By, Kian Kiasaleh | Arts & Entertaintment Editor
February 6th, 2016
There is always a lot of discussion about the ever-increasing cost of higher education in United States of America. We are a bit envious at how students in Europe are able to get higher education free or at very low cost. Nevertheless, there are great education opportunities in the US. Most experts advise students to avoid focusing on the cost of education until college-selection process is completed. It is important to find the college that is a good fit — one that meets your academic, career and personal needs. Once you have applied, you can focus on figuring out how to lowering your costs.
The good news is that financial aid is available to help students and their family pay of college. About two-thirds of full-time students in US take advantage of financial aid in the form of grants and scholarships.
Grants are usually need based. Student family’s financial situation is the main consideration for grants.
Scholarships are typically merit based. Students may get scholarships for academic excellence or athletic achievements. Students must follow rules, like maintaining a certain GPA in order to continue receiving aid.
Students don’t have to pay back Grants and scholarships. There are other forms of financial aid available such as work-study jobs (working on campus) and student loans (must be paid back after graduation).
SCHS’s schooloop site provides resources to navigate and find potential scholarships of all sorts:
The following tips can aid you in finding which scholarship is right for you and your potential college.
Focus on Net Price, Not Sticker Price
The net price is the cost (tuition, housing, books) minus grants and scholarships money students can receive from various sources.
For example, the average price for tuition and fees for four-year public colleges is $9,139 per year. But the average net price — what the average family really pays — is just $3,030 per year. For private nonprofit four-year colleges, the average published price is $31,230 per year, but the average family pays just $12,360 annually.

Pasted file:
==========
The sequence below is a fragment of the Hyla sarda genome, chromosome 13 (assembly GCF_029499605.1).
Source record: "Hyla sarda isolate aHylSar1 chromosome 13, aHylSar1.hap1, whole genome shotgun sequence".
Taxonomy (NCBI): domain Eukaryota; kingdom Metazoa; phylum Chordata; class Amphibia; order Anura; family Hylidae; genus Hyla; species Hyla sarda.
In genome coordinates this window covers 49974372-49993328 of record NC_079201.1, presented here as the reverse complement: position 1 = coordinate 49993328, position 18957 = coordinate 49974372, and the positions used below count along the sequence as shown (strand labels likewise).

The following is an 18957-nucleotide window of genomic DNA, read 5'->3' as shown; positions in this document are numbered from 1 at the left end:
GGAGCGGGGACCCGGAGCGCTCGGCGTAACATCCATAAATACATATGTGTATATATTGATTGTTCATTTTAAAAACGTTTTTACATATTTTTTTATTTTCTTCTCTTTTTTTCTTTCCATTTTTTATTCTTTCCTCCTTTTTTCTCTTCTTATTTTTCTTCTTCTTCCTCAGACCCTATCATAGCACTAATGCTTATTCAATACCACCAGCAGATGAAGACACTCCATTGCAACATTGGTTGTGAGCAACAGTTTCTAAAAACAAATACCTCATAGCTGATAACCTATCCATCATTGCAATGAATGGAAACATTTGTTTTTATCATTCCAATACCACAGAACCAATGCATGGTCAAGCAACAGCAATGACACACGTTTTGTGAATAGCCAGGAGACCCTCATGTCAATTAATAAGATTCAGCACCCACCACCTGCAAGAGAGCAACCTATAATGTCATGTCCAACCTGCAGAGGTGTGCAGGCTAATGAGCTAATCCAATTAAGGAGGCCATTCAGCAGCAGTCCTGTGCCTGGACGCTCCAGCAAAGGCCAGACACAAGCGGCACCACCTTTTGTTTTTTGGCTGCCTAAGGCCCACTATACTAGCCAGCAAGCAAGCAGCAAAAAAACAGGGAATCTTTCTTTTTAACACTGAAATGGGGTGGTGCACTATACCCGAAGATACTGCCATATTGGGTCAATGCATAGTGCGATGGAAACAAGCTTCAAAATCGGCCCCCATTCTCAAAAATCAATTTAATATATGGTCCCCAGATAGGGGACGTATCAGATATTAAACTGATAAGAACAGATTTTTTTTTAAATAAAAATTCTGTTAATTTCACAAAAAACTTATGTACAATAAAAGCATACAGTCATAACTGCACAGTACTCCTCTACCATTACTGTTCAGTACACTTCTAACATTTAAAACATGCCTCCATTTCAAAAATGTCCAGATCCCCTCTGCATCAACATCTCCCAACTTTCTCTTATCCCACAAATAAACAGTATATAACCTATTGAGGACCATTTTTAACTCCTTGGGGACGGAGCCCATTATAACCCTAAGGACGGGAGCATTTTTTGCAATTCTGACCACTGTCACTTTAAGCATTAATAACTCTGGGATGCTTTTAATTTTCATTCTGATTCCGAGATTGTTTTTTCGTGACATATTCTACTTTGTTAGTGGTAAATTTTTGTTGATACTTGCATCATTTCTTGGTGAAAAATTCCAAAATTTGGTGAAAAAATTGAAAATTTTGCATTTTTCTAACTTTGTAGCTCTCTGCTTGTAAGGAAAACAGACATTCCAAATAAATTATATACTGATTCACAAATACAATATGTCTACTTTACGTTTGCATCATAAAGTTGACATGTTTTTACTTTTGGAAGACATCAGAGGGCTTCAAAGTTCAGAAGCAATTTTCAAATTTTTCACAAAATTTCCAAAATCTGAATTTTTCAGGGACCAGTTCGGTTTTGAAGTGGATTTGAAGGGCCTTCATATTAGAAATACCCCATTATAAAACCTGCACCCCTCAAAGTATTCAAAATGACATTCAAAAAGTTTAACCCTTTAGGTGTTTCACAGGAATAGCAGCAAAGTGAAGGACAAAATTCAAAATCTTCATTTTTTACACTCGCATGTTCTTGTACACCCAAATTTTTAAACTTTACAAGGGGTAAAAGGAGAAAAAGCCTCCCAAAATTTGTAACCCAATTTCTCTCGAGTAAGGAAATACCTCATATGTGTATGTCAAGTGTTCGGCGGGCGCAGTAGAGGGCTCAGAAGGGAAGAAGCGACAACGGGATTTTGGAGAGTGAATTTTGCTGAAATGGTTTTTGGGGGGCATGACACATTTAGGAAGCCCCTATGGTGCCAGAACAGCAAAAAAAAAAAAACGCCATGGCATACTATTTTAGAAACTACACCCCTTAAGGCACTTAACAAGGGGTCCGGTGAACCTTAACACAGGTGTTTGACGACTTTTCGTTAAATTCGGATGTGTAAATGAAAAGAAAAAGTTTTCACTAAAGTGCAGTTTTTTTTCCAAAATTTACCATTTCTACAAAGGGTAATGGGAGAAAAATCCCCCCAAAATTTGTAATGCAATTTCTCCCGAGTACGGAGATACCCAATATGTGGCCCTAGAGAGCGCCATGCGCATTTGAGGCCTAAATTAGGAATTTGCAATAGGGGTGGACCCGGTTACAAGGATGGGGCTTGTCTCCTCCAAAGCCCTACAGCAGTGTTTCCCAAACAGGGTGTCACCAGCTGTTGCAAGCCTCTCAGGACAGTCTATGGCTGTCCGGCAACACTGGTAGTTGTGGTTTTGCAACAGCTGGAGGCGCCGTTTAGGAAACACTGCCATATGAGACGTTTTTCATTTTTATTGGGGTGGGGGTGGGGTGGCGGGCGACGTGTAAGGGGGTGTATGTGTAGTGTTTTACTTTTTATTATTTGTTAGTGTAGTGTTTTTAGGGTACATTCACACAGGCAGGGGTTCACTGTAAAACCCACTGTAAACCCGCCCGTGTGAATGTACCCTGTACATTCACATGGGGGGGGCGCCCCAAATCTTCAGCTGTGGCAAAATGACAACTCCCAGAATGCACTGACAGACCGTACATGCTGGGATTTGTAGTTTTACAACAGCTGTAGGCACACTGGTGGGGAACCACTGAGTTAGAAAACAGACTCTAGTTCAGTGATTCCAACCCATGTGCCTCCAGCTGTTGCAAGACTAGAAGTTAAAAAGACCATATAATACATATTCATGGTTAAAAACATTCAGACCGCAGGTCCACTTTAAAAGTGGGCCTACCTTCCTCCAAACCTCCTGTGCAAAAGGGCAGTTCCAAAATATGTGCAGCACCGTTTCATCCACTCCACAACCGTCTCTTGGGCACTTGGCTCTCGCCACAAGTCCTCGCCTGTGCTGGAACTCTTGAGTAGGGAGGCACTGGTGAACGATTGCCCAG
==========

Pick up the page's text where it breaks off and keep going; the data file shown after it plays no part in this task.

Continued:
Even if you think your family income is too high for you to qualify for aid, you should fill out the Free Application for Federal Student Aid (FAFSA) as soon as possible after January 1. This form determines your eligibility for federal and state student grants, work-study and federal loans.
According to the College Board, more than $185 billion in financial aid is available. There are four main sources of financial aid:
- Federal government (the largest source) – 69%
- State governments – 5 %
- Colleges and universities – 21%
- Private organizations – 6%
In order to have diverse student body, private colleges strive to attract students from every income level. These colleges sometimes offer great financial aid packages that might reduce total cost of attending a private college to be less than a public college.
Complete the FAFSA
You must fill out the FAFSA to qualify for federal aid.
It is does not guaranteed that you will qualify based on your family income, but Brandon Collins mentions that, “it is always worth it to give it a try.” Collins revealed that his older brother applied to various scholarships and managed to receive some aid.
Complete the CSS/Financial Ail PROFILE
The CSS is the nonfederal form of aid. After you complete this online application, the College Board sends it to the colleges and scholarship programs you have chosen – this will help you get financial aid from sources outside of the federal government.
A list of the 300+ colleges that accept CSS PROFILE: List of Colleges
Research and Apply for Outside Scholarships
Two good sources are ‘Where to Find College Scholarships’ and ‘College Board’s Scholarship Search’. To apply for an outside scholarship, you’ll probably have to fill out an application form, and you may also have to submit financial aid forms.
“Becuase my father works for Well Fargo, I am able to receive some nifty scholarships,” chirps Senior Megg Sulli, “Students should look into their relative’s work for some scholarship opportunities.”
Online applications must be submitted by midnight Central Time, June 30, 2016.
Any corrections or updates must be submitted by midnight Central Time, September 23, 2016.
State Deadline for California
California – For many state financial aid programs – March 2, 2016 by midnight, Central Time.
Cal Grant also requires submission of a school – certified GPA by March 2, 2016. Applicants are encouraged to obtain proof of mailing their GPA and to retain a copy of their GPA form.
Other helpful sites:
The Advocacy Group – TAG
Federal Student Aid (known as the FAFSA)